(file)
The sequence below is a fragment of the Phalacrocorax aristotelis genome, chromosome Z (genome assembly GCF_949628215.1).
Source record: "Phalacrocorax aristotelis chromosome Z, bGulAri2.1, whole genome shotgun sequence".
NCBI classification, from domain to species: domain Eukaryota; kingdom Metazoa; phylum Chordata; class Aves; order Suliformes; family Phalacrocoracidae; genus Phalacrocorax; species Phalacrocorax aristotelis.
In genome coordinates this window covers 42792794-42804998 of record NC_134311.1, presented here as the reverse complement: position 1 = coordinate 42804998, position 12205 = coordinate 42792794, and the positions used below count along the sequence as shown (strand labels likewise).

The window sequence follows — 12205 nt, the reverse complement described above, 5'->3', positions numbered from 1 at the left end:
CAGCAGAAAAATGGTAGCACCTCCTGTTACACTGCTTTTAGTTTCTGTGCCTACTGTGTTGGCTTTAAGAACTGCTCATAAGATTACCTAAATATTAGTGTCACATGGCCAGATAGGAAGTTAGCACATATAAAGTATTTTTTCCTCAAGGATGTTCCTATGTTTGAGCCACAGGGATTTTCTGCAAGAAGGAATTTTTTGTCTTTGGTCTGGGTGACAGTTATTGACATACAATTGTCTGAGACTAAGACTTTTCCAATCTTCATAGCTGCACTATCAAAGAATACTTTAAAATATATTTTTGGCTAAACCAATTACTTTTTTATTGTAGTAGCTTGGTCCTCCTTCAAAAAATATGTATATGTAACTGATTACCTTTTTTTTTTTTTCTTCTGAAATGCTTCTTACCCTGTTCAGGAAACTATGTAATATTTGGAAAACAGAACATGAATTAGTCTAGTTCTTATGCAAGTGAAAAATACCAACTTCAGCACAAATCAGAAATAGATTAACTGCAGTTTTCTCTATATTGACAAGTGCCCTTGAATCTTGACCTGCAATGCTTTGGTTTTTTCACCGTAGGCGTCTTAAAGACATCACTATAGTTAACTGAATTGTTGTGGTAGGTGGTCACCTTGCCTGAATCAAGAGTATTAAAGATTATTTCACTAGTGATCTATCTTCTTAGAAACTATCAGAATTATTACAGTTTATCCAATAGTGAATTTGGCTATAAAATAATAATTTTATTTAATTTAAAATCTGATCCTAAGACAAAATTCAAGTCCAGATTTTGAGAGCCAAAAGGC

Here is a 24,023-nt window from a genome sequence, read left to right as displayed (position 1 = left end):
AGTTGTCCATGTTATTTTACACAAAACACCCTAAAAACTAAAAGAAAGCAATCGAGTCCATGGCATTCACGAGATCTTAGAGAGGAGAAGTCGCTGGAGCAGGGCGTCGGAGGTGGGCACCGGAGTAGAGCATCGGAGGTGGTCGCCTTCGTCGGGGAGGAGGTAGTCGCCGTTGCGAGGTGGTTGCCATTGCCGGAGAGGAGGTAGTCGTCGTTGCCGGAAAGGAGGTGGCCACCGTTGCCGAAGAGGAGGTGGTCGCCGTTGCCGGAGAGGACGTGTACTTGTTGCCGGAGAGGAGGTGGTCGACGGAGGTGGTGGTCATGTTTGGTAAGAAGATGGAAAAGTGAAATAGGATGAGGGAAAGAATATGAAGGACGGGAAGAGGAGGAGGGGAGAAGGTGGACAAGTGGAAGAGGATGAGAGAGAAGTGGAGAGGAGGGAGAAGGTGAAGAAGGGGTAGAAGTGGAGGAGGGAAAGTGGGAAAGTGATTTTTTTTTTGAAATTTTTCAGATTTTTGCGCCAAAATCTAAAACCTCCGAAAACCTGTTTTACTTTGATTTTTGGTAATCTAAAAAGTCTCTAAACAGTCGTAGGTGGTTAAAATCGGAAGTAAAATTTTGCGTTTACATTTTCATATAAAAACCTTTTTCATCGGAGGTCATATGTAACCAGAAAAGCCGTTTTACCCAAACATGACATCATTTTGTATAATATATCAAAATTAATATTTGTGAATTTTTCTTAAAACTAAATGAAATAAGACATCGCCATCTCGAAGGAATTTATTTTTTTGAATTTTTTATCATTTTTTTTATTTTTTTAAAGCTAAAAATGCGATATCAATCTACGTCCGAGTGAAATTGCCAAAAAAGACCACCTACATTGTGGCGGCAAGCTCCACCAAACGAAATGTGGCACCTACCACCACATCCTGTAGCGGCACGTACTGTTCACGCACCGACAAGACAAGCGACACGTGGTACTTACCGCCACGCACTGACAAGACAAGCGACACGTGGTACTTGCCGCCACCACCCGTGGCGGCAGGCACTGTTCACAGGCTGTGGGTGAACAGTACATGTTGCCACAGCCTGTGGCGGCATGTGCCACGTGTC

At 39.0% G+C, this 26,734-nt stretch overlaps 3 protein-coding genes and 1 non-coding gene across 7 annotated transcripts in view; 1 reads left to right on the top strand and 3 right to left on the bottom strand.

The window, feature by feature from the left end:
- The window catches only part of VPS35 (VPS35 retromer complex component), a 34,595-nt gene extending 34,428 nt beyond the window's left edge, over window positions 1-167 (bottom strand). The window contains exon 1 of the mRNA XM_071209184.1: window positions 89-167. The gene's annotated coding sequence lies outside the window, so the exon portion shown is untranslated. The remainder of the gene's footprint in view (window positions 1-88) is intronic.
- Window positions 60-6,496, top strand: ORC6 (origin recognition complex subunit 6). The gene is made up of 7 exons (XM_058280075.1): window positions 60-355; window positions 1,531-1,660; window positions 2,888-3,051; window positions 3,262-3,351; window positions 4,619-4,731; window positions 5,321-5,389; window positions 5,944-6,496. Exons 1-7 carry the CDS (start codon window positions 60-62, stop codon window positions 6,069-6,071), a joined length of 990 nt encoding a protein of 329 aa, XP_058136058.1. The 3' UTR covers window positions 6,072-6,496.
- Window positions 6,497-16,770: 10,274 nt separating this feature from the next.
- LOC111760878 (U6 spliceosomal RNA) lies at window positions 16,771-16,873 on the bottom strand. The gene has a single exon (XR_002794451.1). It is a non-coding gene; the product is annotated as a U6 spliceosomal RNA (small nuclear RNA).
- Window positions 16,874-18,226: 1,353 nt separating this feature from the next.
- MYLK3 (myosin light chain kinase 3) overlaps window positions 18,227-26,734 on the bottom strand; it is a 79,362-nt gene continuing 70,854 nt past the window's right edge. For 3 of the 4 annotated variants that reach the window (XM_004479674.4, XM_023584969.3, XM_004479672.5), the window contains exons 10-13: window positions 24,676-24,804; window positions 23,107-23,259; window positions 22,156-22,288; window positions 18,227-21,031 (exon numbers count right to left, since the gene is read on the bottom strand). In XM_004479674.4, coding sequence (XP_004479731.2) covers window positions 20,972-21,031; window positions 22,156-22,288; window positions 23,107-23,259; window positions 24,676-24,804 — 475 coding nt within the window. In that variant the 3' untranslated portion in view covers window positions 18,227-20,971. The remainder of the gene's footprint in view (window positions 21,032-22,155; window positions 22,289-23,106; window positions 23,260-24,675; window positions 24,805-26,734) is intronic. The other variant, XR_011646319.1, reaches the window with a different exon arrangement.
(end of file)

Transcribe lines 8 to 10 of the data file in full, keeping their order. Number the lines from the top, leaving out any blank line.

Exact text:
AGTTGTCCATGTTATTTTACACAAAACACCCTAAAAACTAAAAGAAAGCAATCGAGTCCATGGCATTCACGAGATCTTAGAGAGGAGAAGTCGCTGGAGCAGGGCGTCGGAGGTGGGCACCGGAGTAGAGCATCGGAGGTGGTCGCCTTCGTCGGGGAGGAGGTAGTCGCCGTTGCGAGGTGGTTGCCATTGCCGGAGAGGAGGTAGTCGTCGTTGCCGGAAAGGAGGTGGCCACCGTTGCCGAAGAGGAGGTGGTCGCCGTTGCCGGAGAGGACGTGTACTTGTTGCCGGAGAGGAGGTGGTCGACGGAGGTGGTGGTCATGTTTGGTAAGAAGATGGAAAAGTGAAATAGGATGAGGGAAAGAATATGAAGGACGGGAAGAGGAGGAGGGGAGAAGGTGGACAAGTGGAAGAGGATGAGAGAGAAGTGGAGAGGAGGGAGAAGGTGAAGAAGGGGTAGAAGTGGAGGAGGGAAAGTGGGAAAGTGATTTTTTTTTTGAAATTTTTCAGATTTTTGCGCCAAAATCTAAAACCTCCGAAAACCTGTTTTACTTTGATTTTTGGTAATCTAAAAAGTCTCTAAACAGTCGTAGGTGGTTAAAATCGGAAGTAAAATTTTGCGTTTACATTTTCATATAAAAACCTTTTTCATCGGAGGTCATATGTAACCAGAAAAGCCGTTTTACCCAAACATGACATCATTTTGTATAATATATCAAAATTAATATTTGTGAATTTTTCTTAAAACTAAATGAAATAAGACATCGCCATCTCGAAGGAATTTATTTTTTTGAATTTTTTATCATTTTTTTTATTTTTTTAAAGCTAAAAATGCGATATCAATCTACGTCCGAGTGAAATTGCCAAAAAAGACCACCTACATTGTGGCGGCAAGCTCCACCAAACGAAATGTGGCACCTACCACCACATCCTGTAGCGGCACGTACTGTTCACGCACCGACAAGACAAGCGACACGTGGTACTTACCGCCACGCACTGACAAGACAAGCGACACGTGGTACTTGCCGCCACCACCCGTGGCGGCAGGCACTGTTCACAGGCTGTGGGTGAACAGTACATGTTGCCACAGCCTGTGGCGGCATGTGCCACGTGTC

At 39.0% G+C, this 26,734-nt stretch overlaps 3 protein-coding genes and 1 non-coding gene across 7 annotated transcripts in view; 1 reads left to right on the top strand and 3 right to left on the bottom strand.

The window, feature by feature from the left end: